Salon's Andrew Leonard has a very thoughtful profile of Ro Khanna, a Democratic Congressional candidate in California and "Silicon Valley’s chosen one." Tech execs like Ron Conway and Marissa Mayer hope Khanna will keep taxes low and government as minimalist as Jony Ive design. It's just the beginning of Silicon Valley's march to Washington and Khanna is its beta test.
What if the perfect liquidity event for Silicon Valley was not a blockbuster IPO, or an acquisition that paid out at some insane multiple, but a literal exit from the United States of America? No more lumbering bureaucracies, no lobbying incumbents, no "petty" laws, no obstructionist unions. That's what a Stanford lecturer and genetics startup cofounder Balaji Srinivasan proposed at Y Combinator's annual startup school this weekend.
Ding-dong, it's official: Silicon Valley's dream of a meritocracy—where innovative ideas from scrappy entrepreneurs hustle their way to the top—is dead. A new analysis from Reuters reporter Sarah McBride found that the startups getting funded by top venture capitalists have one thing in common: pedigree.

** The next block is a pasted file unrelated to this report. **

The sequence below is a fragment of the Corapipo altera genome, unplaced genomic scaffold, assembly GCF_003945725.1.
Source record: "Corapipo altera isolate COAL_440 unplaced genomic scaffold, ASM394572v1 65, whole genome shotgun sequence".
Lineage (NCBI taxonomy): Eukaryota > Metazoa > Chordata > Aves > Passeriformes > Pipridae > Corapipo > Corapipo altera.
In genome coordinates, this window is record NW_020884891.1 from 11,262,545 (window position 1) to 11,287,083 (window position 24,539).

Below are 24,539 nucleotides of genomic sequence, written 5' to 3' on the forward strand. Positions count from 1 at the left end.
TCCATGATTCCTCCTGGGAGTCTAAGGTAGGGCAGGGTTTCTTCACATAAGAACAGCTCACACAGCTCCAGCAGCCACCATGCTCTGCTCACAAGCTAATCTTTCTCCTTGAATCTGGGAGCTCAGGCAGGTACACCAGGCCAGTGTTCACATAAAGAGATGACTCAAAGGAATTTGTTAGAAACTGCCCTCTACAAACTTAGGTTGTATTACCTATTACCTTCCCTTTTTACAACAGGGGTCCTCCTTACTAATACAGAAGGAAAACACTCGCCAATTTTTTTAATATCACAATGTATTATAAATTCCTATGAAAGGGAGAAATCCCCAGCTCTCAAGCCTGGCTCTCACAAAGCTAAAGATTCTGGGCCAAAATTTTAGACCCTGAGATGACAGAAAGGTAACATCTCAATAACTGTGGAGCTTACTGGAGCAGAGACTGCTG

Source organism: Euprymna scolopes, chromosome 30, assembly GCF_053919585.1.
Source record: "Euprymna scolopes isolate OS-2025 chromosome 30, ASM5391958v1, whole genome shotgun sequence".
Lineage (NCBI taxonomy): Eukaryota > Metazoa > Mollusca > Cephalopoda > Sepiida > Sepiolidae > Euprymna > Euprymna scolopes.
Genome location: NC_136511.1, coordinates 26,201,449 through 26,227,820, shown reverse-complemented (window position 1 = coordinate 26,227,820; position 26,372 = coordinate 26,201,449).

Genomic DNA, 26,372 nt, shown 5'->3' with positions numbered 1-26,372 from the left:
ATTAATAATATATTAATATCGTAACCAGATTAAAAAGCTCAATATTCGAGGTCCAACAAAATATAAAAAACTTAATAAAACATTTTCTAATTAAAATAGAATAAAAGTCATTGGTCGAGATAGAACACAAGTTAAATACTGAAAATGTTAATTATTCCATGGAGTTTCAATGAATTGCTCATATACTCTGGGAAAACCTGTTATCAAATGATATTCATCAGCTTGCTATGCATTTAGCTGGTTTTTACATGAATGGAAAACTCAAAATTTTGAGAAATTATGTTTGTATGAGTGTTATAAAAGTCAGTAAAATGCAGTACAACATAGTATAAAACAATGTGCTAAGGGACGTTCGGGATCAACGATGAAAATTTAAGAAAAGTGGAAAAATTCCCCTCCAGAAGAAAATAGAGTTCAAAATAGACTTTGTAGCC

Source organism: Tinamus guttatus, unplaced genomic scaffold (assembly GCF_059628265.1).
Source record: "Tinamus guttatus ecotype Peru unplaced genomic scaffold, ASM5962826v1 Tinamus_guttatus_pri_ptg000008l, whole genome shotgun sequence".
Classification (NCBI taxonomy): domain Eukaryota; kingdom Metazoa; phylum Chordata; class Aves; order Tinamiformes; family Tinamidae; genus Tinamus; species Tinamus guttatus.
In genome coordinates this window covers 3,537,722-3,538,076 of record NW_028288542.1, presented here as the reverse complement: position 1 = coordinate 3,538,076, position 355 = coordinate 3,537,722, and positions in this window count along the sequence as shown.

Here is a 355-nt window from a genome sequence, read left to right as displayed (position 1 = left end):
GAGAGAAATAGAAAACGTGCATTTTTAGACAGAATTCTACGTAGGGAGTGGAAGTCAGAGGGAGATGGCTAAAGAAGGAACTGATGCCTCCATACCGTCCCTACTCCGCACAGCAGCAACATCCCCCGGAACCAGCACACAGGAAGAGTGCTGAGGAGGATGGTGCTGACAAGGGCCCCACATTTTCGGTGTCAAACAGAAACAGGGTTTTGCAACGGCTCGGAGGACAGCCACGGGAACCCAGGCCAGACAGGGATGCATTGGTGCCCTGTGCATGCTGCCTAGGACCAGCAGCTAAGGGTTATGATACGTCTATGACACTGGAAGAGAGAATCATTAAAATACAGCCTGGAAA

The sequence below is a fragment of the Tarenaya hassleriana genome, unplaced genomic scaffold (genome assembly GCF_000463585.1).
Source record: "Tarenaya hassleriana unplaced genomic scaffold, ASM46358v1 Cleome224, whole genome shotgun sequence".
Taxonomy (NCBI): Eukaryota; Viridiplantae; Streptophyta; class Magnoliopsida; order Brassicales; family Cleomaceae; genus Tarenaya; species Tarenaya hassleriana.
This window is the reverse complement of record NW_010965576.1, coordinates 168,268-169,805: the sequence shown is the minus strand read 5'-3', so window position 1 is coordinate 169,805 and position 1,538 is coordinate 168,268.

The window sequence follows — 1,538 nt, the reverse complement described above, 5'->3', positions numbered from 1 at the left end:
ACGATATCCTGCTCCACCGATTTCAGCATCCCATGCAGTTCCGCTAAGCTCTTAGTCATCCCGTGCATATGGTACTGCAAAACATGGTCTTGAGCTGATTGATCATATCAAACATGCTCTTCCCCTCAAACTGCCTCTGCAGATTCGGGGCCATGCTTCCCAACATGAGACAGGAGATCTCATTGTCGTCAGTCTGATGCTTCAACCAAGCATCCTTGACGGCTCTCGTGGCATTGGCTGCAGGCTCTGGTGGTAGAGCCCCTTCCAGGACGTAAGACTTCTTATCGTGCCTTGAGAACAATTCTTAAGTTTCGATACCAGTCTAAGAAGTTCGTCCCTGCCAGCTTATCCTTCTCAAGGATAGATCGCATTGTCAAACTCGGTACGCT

There are really "two Californias," one in which many successful white people congratulate each other and spend money earned through silly ideas, and another, where the same thing occurs a little to the north. There's been a cultural crevasse between Los Angeles and Silicon Valley—until these two became friends.
Last week, in San Francisco, the lowly proles who work for Bay Area Rapid Transit went on strike. Tech columnist Sarah Lacy, who runs the incestuous startup publicity site PandoDaily, wants you to know how disgusted she is about this. How dare the transit workers have made life inconvenient for the only people who really matter, the ones who are changing the world with their startups?
A rising wind raises all rideshare helicopters—or so the pixel Pollyannas of the Valley would have you think, all progress and prosperity. And the fact that they're raking in more money than when gold was actually falling out of the ground. But if we're in boom times, what's up with all this bummer poverty?
George Packer's thesis in this week's New Yorker is simple and sober: "After decades in which the country has become less and less equal, Silicon Valley is one of the most unequal places in America." Yep. But it's the hideous truth behind the gilded new information economy, and the sloppy apologias are already streaming out.